Mirroring the state of consumer confidence, which is a key drive of the economic growth, the study brings out a disturbing trend and a paradox. The lesser spending by consumer is not even contributing to any increase in savings either- reflecting pressure on the household budgets resulting in avoidance of discretionary borrowings, it said.
The credit card outstanding have seen a negligible growth of 1.6 per cent in the current financial year so far (April -January) while the propensity to borrow short-term for spending against time deposits has seen a sharp erosion of four per cent between April 2013 and January 2014.
The current financial year which has been one of the most tumultuous period has also shaken the confidence of the consumers with smaller needs- one who looks towards small bank loans for his micro needs. The micro credit has also witnessed a massive decline in growth of 5.9 per cent in the current fiscal as against 15.7 per cent year on year January, 2014 versus January, 2013.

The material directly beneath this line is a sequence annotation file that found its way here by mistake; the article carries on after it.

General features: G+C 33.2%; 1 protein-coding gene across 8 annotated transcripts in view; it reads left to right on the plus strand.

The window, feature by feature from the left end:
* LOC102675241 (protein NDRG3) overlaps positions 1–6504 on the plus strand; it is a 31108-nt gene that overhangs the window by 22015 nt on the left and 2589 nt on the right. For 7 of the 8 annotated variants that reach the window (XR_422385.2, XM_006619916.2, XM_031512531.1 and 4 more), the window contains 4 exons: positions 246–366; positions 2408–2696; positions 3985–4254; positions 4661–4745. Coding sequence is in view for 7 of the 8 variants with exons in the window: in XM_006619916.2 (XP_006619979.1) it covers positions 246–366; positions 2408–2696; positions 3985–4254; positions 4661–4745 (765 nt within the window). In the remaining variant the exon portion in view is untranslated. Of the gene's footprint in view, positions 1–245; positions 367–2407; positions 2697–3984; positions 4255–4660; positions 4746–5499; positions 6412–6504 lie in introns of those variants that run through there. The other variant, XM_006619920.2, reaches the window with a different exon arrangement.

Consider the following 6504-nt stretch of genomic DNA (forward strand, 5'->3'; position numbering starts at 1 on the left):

Despite some FII money pouring in the Indian stock and debt markets in the recent past, the Indian equity market lacks depth and mid-cap and small caps shares in a shambles and the retail investors really not enthused about investment in equity.
"It seems erosion in generation of new employment and lack of confidence about retaining the jobs with scores of companies going in for cost-cutting , the demand for discretionary goods, especially on bank loans is bound to see further drop......" the study said.
The paper said that if a stable government is voted, the first major turnaround will be seen in the financial markets with FIIs focusing on India. This will help the country's current account deficit and may prompt the government to relax the restrictions on gold imports, which in turn will see revival in the entire gems and jewellery industry. Besides, better inflows will result in improved strength for rupee.